Imagine a listed company. You are analysing it as a potential investment. You are going through its profit and loss account and find that it doesn't make much money. It spends more that it earns and runs up a loss. To fund this yearly revenue gap, it borrows. And that debt slowly accumulates in the balance sheet. What would you make of this company? Not a pretty picture, you would say. Fair enough.
Now let us add a twist to the tale. The company has some valuable assets, some of which don't even appear on its balance sheet. The company owns a territory where it controls the airwaves. Telecom spectrum. It decides to hold an auction for the use of this spectrum. It raises a neat sum of money, which makes the debt on its balance sheet look less threatening than before. Now, what would you make of this company?
If you haven't already guessed it - we are talking about the 3G auctions. It has generated a lot of hype about how it will help meet India's fiscal deficit target. But we are not that enthused about it. Let's go back to the company analogy. Any windfall cash flow helps deal with the existing debt on the balance sheet. But as long as expenses exceed revenues in the profit and loss account, there will be fresh debt on the balance sheet pretty soon. Windfall gains merely ease the symptoms of the malaise. They do not cure the disease. The disease of lower earning power and wasteful expenditure.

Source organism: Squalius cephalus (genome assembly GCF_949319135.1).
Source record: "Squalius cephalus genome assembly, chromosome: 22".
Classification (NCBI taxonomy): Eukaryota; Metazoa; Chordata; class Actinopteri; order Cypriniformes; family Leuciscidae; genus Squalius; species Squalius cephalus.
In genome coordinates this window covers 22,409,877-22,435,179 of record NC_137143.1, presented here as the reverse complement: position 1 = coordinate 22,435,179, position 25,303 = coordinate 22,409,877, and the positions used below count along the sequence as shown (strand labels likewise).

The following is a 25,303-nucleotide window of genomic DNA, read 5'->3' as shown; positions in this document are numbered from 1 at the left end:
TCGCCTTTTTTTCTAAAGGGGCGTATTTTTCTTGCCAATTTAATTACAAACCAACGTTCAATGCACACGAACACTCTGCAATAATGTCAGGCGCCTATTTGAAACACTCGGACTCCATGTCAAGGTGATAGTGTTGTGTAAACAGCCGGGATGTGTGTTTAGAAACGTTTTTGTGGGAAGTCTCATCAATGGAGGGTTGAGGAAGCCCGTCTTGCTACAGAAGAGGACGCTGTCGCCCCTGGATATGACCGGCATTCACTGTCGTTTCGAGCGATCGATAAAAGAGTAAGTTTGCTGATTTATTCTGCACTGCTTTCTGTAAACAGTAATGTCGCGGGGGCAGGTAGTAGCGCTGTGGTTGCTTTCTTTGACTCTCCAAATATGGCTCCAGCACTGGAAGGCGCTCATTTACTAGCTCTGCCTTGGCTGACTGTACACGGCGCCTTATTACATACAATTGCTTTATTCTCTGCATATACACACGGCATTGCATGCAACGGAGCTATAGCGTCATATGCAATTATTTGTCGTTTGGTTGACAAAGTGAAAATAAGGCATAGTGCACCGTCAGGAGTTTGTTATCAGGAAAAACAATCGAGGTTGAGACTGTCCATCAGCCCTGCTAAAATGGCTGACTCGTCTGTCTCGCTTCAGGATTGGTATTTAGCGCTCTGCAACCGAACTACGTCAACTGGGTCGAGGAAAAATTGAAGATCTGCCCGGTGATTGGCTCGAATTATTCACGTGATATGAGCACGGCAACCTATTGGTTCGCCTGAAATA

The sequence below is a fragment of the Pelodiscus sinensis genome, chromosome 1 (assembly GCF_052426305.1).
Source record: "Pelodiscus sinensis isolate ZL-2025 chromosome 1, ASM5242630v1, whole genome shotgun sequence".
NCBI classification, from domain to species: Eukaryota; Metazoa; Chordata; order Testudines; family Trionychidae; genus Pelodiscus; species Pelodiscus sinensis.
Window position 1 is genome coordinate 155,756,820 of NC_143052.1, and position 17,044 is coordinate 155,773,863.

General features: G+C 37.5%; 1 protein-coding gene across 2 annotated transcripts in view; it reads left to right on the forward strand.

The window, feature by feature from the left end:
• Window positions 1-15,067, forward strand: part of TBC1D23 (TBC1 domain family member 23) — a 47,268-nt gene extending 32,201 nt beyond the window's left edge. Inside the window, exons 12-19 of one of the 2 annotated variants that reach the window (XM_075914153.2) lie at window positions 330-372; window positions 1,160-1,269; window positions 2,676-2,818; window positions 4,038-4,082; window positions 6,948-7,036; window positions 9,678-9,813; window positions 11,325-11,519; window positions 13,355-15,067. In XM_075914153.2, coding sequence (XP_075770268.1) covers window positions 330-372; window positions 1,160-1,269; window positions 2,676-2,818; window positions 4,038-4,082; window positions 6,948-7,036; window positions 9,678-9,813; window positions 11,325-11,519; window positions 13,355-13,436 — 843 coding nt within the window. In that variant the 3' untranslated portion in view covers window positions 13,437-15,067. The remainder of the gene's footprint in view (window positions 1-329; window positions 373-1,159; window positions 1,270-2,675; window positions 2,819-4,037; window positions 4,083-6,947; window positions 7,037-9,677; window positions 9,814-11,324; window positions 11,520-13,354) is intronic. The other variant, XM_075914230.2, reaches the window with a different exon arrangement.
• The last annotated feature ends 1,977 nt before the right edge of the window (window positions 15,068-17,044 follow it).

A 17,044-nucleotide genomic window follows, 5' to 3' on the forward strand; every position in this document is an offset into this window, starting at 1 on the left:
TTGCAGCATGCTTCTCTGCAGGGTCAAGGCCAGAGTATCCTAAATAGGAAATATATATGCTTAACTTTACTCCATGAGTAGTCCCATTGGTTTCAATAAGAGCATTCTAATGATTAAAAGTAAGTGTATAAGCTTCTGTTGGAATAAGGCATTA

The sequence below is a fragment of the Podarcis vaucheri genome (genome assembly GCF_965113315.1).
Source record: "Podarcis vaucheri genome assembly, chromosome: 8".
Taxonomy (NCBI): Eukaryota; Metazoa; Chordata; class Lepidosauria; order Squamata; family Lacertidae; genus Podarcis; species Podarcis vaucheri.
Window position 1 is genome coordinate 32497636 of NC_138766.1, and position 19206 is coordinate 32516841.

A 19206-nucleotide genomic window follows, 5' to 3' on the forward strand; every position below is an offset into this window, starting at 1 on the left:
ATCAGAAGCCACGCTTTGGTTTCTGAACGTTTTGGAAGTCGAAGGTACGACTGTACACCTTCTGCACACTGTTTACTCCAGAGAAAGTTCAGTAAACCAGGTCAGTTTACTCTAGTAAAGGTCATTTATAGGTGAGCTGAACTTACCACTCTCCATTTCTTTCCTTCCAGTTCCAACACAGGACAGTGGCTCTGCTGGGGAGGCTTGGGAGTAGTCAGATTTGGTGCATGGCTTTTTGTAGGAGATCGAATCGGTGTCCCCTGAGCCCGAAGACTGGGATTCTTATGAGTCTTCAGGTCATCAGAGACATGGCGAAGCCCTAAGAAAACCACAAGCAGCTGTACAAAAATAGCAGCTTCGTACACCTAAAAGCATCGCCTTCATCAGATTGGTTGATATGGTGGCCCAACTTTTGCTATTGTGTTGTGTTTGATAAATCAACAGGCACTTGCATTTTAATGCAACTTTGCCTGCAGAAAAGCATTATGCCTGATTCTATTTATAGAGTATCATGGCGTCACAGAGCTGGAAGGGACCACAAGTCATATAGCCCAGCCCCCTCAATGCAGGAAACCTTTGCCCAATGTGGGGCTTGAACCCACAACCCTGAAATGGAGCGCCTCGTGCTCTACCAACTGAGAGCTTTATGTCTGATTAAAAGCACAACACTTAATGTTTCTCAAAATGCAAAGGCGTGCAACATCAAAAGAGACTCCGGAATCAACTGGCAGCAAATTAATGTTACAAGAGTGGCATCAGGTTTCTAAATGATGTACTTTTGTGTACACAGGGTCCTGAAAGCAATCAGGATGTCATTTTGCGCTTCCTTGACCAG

The windfall from the sale of spectrum or disinvestment might seem to be the solution to India's fiscal deficit worries. But, in our view it doesn't solve the problem. In fact, such one-time bonanzas reduce the incentive of politicians to curb wasteful expenditure and plug revenue leakage. Instead, such one time gains should be deployed for specific purpose like building infrastructure. The gap in yearly accounts must eventually be solved through everyday effort to shore up tax revenues and running a tight ship. In fact, making a habit of using resources like telecom spectrum to bail itself out could lead the government to keep the resources under its control in a permanent state of short supply. That's the last thing the world's second fastest major economy needs.